The Ministry of Justice website states that the law requires anyone applying for resource consents or permits in an area where an application has been lodged “to notify and seek the views of any group that has applied for recognition of customary marine title in the area”.
With claims covering the country’s entire coastline and Territorial Sea, all applicants within the marine and coastal area will need to consult with each of the parties that have lodged claims in their locality. Those claimants have the right to be consulted – and will no doubt seek a reward for doing so.
Of the $8.45 million of taxpayer funding available to help claimants prepare their claims, those involved in the direct Crown engagement pathway with simple claims, can apply for up to $162,000 in financial assistance, for claims of medium complexity $226,000, for complex claims, $318,500, and for highly complex claims $412,000.
Those applying to the High Court can receive up to $156,750 in assistance for simple claims, $202,750 for medium claims, $260,250 for complex claims, and $316,750 for highly complex claims. That money of course, will largely end up in the pockets of the burgeoning Maori law fraternity.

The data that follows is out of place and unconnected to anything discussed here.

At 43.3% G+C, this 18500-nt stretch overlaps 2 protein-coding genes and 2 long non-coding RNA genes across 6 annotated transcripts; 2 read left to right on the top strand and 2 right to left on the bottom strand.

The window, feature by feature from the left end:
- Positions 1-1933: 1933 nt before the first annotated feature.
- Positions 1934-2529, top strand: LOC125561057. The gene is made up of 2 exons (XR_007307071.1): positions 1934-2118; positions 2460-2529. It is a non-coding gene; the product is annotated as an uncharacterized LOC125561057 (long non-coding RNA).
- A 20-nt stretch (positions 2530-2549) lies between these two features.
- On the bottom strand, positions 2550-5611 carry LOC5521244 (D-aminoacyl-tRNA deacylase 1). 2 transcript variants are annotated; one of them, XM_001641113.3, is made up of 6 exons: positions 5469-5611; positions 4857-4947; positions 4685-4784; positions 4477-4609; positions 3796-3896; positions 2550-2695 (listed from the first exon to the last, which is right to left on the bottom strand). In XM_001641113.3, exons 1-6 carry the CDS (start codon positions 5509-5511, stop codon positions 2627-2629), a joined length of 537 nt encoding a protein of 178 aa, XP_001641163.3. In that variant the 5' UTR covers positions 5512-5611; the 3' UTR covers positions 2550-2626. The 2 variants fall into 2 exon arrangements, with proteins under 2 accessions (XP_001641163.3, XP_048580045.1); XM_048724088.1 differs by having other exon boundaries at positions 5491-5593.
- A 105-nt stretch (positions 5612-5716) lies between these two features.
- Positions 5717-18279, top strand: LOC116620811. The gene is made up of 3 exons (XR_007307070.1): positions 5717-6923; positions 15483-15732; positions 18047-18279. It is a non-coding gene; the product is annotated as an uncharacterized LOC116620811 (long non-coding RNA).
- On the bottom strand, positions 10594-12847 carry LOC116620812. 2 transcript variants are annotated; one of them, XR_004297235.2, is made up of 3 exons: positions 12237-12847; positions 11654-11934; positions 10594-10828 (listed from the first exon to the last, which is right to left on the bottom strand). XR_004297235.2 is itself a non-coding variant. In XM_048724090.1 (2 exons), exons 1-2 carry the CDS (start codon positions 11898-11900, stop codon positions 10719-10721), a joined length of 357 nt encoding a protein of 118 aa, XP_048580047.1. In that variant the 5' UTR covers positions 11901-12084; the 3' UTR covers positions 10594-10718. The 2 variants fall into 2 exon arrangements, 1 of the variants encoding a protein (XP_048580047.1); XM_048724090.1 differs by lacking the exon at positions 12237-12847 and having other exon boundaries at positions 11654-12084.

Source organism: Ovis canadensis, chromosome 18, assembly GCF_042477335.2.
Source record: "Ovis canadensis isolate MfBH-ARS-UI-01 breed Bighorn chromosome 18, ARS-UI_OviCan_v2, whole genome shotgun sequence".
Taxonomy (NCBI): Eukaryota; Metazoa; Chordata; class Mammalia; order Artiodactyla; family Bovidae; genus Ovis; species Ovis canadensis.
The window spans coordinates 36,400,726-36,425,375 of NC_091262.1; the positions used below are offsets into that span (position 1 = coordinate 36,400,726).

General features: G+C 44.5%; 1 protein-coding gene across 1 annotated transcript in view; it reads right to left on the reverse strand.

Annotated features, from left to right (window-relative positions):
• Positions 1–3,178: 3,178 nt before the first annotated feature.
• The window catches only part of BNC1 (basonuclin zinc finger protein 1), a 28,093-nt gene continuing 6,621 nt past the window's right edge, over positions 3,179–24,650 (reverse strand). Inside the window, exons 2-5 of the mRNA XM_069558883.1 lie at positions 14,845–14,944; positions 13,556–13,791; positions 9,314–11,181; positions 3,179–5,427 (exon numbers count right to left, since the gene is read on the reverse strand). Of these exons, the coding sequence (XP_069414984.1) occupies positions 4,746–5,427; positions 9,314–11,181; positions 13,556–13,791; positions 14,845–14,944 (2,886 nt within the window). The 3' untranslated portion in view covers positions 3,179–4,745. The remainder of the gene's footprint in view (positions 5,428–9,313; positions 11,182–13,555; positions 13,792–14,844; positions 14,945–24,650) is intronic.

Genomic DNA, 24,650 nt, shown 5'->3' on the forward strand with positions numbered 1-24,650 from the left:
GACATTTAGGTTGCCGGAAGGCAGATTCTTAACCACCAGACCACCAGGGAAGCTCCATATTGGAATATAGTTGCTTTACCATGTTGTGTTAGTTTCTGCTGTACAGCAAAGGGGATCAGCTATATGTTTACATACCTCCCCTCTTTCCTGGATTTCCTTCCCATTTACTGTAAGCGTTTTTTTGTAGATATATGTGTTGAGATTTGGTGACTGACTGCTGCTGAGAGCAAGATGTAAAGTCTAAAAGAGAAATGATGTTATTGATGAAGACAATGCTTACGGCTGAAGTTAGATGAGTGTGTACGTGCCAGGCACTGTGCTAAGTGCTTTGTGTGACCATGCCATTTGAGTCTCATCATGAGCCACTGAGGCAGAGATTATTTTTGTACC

In comparison, any member of the public, who wants to oppose opportunistic High Court customary rights applications, must pay $110 in fees for each ‘notice of appearance’ they register.
This is not only a gross inequality, but a gross injustice. Taxpayers are being forced to fund groups who want to exploit the coast for their own selfish ends, while those who want to oppose their spurious claims – in the public interest – are not only not eligible for any assistance at all, but they are being forced to pay!
Only one Marine and Coastal Area claim – CIV-2011-485-806 – has been resolved in the High Court to date. It was for an area to the south west of Stewart Island covering two Muttonbird Islands, and with only the Attorney General opposing the claim, the Judge found in favour of the applicant group.